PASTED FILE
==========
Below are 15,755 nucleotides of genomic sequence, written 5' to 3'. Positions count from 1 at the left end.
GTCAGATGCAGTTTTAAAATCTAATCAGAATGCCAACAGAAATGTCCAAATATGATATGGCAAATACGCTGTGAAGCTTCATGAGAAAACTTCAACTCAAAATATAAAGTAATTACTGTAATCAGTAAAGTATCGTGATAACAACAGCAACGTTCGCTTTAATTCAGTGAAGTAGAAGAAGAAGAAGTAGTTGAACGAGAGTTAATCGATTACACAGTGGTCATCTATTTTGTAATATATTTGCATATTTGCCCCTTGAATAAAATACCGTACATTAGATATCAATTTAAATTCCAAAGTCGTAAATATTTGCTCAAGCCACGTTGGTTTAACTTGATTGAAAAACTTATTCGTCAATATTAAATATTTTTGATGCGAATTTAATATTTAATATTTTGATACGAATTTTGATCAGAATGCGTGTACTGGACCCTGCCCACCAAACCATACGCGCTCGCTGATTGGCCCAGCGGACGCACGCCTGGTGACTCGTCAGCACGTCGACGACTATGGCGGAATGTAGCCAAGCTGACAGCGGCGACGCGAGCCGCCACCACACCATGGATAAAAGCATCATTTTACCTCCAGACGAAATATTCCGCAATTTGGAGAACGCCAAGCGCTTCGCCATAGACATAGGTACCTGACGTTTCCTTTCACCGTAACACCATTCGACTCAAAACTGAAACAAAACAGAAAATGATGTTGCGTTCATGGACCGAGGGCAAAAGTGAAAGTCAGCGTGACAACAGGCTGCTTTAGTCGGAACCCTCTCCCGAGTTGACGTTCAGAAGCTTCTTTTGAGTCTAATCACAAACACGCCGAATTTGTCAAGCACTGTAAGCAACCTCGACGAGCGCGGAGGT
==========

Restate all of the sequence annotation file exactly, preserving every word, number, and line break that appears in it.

Below are 15,755 nucleotides of genomic sequence, written 5' to 3'. Positions count from 1 at the left end.
GTCAGATGCAGTTTTAAAATCTAATCAGAATGCCAACAGAAATGTCCAAATATGATATGGCAAATACGCTGTGAAGCTTCATGAGAAAACTTCAACTCAAAATATAAAGTAATTACTGTAATCAGTAAAGTATCGTGATAACAACAGCAACGTTCGCTTTAATTCAGTGAAGTAGAAGAAGAAGAAGTAGTTGAACGAGAGTTAATCGATTACACAGTGGTCATCTATTTTGTAATATATTTGCATATTTGCCCCTTGAATAAAATACCGTACATTAGATATCAATTTAAATTCCAAAGTCGTAAATATTTGCTCAAGCCACGTTGGTTTAACTTGATTGAAAAACTTATTCGTCAATATTAAATATTTTTGATGCGAATTTAATATTTAATATTTTGATACGAATTTTGATCAGAATGCGTGTACTGGACCCTGCCCACCAAACCATACGCGCTCGCTGATTGGCCCAGCGGACGCACGCCTGGTGACTCGTCAGCACGTCGACGACTATGGCGGAATGTAGCCAAGCTGACAGCGGCGACGCGAGCCGCCACCACACCATGGATAAAAGCATCATTTTACCTCCAGACGAAATATTCCGCAATTTGGAGAACGCCAAGCGCTTCGCCATAGACATAGGTACCTGACGTTTCCTTTCACCGTAACACCATTCGACTCAAAACTGAAACAAAACAGAAAATGATGTTGCGTTCATGGACCGAGGGCAAAAGTGAAAGTCAGCGTGACAACAGGCTGCTTTAGTCGGAACCCTCTCCCGAGTTGACGTTCAGAAGCTTCTTTTGAGTCTAATCACAAACACGCCGAATTTGTCAAGCACTGTAAGCAACCTCGACGAGCGCGGAGGT